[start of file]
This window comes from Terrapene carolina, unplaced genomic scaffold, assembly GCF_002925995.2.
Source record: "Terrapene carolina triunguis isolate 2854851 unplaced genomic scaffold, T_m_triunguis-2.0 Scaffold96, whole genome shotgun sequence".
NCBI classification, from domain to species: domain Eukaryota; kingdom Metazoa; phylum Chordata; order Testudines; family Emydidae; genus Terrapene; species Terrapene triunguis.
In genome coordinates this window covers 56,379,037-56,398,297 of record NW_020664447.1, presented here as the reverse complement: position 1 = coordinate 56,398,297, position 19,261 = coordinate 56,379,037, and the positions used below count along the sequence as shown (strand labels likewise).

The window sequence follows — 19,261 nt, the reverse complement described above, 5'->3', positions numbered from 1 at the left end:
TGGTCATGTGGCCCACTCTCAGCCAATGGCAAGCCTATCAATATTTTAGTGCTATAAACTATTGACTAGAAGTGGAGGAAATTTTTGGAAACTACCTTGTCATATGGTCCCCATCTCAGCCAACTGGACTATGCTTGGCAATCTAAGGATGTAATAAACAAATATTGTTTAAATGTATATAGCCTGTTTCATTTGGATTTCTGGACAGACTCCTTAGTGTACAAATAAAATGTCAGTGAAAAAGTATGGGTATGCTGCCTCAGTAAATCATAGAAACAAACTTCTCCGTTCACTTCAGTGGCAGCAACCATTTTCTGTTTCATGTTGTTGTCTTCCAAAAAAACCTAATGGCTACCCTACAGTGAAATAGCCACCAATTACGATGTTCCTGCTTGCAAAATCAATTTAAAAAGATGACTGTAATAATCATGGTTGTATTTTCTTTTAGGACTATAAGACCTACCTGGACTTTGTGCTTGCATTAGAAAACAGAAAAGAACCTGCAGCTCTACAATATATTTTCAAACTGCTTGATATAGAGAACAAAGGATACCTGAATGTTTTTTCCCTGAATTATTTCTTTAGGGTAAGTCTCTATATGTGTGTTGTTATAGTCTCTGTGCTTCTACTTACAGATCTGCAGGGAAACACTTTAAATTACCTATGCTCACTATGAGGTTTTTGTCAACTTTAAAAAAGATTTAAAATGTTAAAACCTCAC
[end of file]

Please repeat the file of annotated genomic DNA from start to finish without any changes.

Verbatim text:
This window comes from Terrapene carolina, unplaced genomic scaffold, assembly GCF_002925995.2.
Source record: "Terrapene carolina triunguis isolate 2854851 unplaced genomic scaffold, T_m_triunguis-2.0 Scaffold96, whole genome shotgun sequence".
NCBI classification, from domain to species: domain Eukaryota; kingdom Metazoa; phylum Chordata; order Testudines; family Emydidae; genus Terrapene; species Terrapene triunguis.
In genome coordinates this window covers 56,379,037-56,398,297 of record NW_020664447.1, presented here as the reverse complement: position 1 = coordinate 56,398,297, position 19,261 = coordinate 56,379,037, and the positions used below count along the sequence as shown (strand labels likewise).

The window sequence follows — 19,261 nt, the reverse complement described above, 5'->3', positions numbered from 1 at the left end:
TGGTCATGTGGCCCACTCTCAGCCAATGGCAAGCCTATCAATATTTTAGTGCTATAAACTATTGACTAGAAGTGGAGGAAATTTTTGGAAACTACCTTGTCATATGGTCCCCATCTCAGCCAACTGGACTATGCTTGGCAATCTAAGGATGTAATAAACAAATATTGTTTAAATGTATATAGCCTGTTTCATTTGGATTTCTGGACAGACTCCTTAGTGTACAAATAAAATGTCAGTGAAAAAGTATGGGTATGCTGCCTCAGTAAATCATAGAAACAAACTTCTCCGTTCACTTCAGTGGCAGCAACCATTTTCTGTTTCATGTTGTTGTCTTCCAAAAAAACCTAATGGCTACCCTACAGTGAAATAGCCACCAATTACGATGTTCCTGCTTGCAAAATCAATTTAAAAAGATGACTGTAATAATCATGGTTGTATTTTCTTTTAGGACTATAAGACCTACCTGGACTTTGTGCTTGCATTAGAAAACAGAAAAGAACCTGCAGCTCTACAATATATTTTCAAACTGCTTGATATAGAGAACAAAGGATACCTGAATGTTTTTTCCCTGAATTATTTCTTTAGGGTAAGTCTCTATATGTGTGTTGTTATAGTCTCTGTGCTTCTACTTACAGATCTGCAGGGAAACACTTTAAATTACCTATGCTCACTATGAGGTTTTTGTCAACTTTAAAAAAGATTTAAAATGTTAAAACCTCAC